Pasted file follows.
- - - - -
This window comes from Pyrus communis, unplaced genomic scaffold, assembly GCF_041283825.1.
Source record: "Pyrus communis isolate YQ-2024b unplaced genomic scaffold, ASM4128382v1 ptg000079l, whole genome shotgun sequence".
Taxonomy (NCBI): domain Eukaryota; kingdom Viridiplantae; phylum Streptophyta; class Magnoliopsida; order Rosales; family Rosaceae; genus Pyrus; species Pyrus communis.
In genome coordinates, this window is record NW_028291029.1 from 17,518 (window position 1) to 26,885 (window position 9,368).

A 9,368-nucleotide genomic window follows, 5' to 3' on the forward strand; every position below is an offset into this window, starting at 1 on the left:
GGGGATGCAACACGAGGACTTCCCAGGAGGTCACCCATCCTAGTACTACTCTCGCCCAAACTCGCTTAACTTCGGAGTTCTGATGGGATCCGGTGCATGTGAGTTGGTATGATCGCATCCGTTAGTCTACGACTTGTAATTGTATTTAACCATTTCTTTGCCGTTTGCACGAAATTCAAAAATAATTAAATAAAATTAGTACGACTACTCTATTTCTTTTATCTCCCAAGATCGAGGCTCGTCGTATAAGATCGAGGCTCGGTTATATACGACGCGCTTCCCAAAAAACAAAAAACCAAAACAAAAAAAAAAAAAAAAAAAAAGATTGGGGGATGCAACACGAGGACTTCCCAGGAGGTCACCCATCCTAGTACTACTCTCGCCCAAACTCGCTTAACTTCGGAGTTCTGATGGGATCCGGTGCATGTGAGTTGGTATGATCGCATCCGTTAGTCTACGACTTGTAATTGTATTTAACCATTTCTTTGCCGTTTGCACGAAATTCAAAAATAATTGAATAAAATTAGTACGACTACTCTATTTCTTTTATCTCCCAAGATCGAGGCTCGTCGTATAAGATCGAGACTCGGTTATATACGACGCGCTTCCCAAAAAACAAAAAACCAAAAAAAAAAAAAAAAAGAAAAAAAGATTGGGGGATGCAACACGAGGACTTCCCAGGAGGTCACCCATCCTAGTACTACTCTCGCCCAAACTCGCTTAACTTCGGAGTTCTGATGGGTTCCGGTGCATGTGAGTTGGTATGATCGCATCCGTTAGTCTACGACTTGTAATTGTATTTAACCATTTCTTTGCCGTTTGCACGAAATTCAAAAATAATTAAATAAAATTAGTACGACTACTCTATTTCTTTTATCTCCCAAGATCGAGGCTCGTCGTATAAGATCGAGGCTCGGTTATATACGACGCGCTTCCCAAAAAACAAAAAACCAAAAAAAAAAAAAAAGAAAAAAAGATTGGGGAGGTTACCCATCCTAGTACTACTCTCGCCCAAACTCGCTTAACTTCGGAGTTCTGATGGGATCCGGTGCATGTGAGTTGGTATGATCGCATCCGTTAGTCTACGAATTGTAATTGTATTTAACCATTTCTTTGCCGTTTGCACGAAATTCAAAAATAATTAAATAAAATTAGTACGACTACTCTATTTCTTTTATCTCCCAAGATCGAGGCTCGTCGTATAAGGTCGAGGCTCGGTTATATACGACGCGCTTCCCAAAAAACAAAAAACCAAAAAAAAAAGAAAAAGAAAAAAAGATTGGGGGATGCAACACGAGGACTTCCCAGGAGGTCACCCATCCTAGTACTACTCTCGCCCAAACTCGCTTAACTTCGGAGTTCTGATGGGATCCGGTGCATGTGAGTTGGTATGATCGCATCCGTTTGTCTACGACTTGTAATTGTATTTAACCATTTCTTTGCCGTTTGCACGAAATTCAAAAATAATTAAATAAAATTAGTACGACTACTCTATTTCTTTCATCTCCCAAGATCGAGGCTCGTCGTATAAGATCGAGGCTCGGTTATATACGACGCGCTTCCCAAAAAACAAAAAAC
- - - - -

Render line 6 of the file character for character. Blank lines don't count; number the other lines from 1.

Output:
GGGGATGCAACACGAGGACTTCCCAGGAGGTCACCCATCCTAGTACTACTCTCGCCCAAACTCGCTTAACTTCGGAGTTCTGATGGGATCCGGTGCATGTGAGTTGGTATGATCGCATCCGTTAGTCTACGACTTGTAATTGTATTTAACCATTTCTTTGCCGTTTGCACGAAATTCAAAAATAATTAAATAAAATTAGTACGACTACTCTATTTCTTTTATCTCCCAAGATCGAGGCTCGTCGTATAAGATCGAGGCTCGGTTATATACGACGCGCTTCCCAAAAAACAAAAAACCAAAACAAAAAAAAAAAAAAAAAAAAAGATTGGGGGATGCAACACGAGGACTTCCCAGGAGGTCACCCATCCTAGTACTACTCTCGCCCAAACTCGCTTAACTTCGGAGTTCTGATGGGATCCGGTGCATGTGAGTTGGTATGATCGCATCCGTTAGTCTACGACTTGTAATTGTATTTAACCATTTCTTTGCCGTTTGCACGAAATTCAAAAATAATTGAATAAAATTAGTACGACTACTCTATTTCTTTTATCTCCCAAGATCGAGGCTCGTCGTATAAGATCGAGACTCGGTTATATACGACGCGCTTCCCAAAAAACAAAAAACCAAAAAAAAAAAAAAAAAGAAAAAAAGATTGGGGGATGCAACACGAGGACTTCCCAGGAGGTCACCCATCCTAGTACTACTCTCGCCCAAACTCGCTTAACTTCGGAGTTCTGATGGGTTCCGGTGCATGTGAGTTGGTATGATCGCATCCGTTAGTCTACGACTTGTAATTGTATTTAACCATTTCTTTGCCGTTTGCACGAAATTCAAAAATAATTAAATAAAATTAGTACGACTACTCTATTTCTTTTATCTCCCAAGATCGAGGCTCGTCGTATAAGATCGAGGCTCGGTTATATACGACGCGCTTCCCAAAAAACAAAAAACCAAAAAAAAAAAAAAAGAAAAAAAGATTGGGGAGGTTACCCATCCTAGTACTACTCTCGCCCAAACTCGCTTAACTTCGGAGTTCTGATGGGATCCGGTGCATGTGAGTTGGTATGATCGCATCCGTTAGTCTACGAATTGTAATTGTATTTAACCATTTCTTTGCCGTTTGCACGAAATTCAAAAATAATTAAATAAAATTAGTACGACTACTCTATTTCTTTTATCTCCCAAGATCGAGGCTCGTCGTATAAGGTCGAGGCTCGGTTATATACGACGCGCTTCCCAAAAAACAAAAAACCAAAAAAAAAAGAAAAAGAAAAAAAGATTGGGGGATGCAACACGAGGACTTCCCAGGAGGTCACCCATCCTAGTACTACTCTCGCCCAAACTCGCTTAACTTCGGAGTTCTGATGGGATCCGGTGCATGTGAGTTGGTATGATCGCATCCGTTTGTCTACGACTTGTAATTGTATTTAACCATTTCTTTGCCGTTTGCACGAAATTCAAAAATAATTAAATAAAATTAGTACGACTACTCTATTTCTTTCATCTCCCAAGATCGAGGCTCGTCGTATAAGATCGAGGCTCGGTTATATACGACGCGCTTCCCAAAAAACAAAAAAC